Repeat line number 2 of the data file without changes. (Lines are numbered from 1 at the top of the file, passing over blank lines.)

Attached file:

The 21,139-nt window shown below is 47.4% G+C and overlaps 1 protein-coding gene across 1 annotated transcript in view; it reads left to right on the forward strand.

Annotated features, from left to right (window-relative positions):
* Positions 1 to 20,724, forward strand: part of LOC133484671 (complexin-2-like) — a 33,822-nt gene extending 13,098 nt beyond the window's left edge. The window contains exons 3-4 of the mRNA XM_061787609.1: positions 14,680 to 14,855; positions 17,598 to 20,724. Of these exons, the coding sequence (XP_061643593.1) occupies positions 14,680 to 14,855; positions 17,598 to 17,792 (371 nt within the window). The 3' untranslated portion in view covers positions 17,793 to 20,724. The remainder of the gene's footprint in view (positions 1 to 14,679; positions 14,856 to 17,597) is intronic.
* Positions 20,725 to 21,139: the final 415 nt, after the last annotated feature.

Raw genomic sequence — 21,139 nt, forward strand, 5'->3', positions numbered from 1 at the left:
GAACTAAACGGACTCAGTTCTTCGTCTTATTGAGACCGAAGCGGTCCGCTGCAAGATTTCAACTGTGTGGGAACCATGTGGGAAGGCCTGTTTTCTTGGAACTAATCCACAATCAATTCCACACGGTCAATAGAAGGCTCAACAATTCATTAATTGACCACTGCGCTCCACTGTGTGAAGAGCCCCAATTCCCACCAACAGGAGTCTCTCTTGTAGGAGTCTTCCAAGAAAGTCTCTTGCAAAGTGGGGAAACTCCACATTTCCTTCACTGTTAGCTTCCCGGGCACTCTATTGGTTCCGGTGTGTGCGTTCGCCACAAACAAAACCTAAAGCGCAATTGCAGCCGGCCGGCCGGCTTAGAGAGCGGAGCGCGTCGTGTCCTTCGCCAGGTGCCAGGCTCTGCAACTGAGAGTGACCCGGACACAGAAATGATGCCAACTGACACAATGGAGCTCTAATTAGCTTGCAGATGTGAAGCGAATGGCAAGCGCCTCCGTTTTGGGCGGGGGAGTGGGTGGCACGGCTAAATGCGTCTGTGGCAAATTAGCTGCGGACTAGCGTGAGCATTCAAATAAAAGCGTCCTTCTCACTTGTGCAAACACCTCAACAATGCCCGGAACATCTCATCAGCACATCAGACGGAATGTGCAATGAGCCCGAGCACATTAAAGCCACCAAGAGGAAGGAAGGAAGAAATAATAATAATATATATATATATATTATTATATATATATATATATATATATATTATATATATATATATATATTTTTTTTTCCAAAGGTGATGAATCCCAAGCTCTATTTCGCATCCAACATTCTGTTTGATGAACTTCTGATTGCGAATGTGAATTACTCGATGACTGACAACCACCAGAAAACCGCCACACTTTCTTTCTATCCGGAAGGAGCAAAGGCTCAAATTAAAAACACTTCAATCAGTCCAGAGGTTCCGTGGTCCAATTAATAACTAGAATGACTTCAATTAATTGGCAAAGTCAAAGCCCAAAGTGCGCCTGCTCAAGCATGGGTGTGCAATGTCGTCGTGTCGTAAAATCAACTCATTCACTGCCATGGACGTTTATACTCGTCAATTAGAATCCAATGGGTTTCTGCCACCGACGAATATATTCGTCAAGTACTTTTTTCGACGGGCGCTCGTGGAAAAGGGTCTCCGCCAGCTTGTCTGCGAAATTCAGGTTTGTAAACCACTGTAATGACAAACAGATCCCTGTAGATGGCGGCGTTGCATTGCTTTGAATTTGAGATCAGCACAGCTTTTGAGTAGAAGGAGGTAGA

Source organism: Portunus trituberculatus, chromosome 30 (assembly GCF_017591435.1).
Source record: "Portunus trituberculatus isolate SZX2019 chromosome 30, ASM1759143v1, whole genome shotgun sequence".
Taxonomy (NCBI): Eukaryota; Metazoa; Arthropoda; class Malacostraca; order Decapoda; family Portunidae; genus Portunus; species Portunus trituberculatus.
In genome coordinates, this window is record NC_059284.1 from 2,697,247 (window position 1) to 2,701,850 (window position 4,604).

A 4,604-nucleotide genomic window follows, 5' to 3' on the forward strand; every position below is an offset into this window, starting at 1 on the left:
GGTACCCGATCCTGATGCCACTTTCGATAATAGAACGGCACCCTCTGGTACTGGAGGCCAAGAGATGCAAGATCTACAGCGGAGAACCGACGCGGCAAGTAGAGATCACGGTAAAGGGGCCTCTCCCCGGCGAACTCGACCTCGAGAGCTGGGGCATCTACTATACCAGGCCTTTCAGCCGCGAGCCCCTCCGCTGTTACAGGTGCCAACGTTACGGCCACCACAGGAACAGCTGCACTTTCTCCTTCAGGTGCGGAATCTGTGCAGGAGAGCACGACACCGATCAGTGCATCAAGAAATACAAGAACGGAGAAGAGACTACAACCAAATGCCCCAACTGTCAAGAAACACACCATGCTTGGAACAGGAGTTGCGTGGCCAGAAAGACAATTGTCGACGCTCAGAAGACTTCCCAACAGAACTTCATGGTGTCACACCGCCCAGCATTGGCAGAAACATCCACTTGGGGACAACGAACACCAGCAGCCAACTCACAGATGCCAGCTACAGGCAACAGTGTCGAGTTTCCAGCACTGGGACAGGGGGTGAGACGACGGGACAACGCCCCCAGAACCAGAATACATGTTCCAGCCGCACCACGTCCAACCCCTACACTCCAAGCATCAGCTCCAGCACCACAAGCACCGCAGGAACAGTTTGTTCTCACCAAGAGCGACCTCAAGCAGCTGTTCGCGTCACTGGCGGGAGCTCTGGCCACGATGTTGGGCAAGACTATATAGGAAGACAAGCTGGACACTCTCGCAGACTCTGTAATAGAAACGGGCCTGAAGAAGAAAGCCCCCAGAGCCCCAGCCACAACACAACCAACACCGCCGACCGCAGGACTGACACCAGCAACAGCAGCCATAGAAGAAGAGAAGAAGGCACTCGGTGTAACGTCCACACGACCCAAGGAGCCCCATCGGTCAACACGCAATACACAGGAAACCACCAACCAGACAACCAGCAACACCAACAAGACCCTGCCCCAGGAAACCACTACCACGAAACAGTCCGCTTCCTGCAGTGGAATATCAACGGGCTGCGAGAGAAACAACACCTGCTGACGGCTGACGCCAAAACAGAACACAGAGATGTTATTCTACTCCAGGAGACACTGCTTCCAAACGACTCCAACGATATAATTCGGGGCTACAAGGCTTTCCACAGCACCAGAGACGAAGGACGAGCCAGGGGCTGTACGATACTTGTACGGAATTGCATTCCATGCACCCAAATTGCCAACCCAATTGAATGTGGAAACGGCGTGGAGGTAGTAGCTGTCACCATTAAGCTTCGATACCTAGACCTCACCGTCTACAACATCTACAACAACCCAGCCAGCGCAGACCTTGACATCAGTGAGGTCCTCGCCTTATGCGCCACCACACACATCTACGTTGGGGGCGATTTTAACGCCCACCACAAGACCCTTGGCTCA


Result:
Annotated features, from left to right (window-relative positions):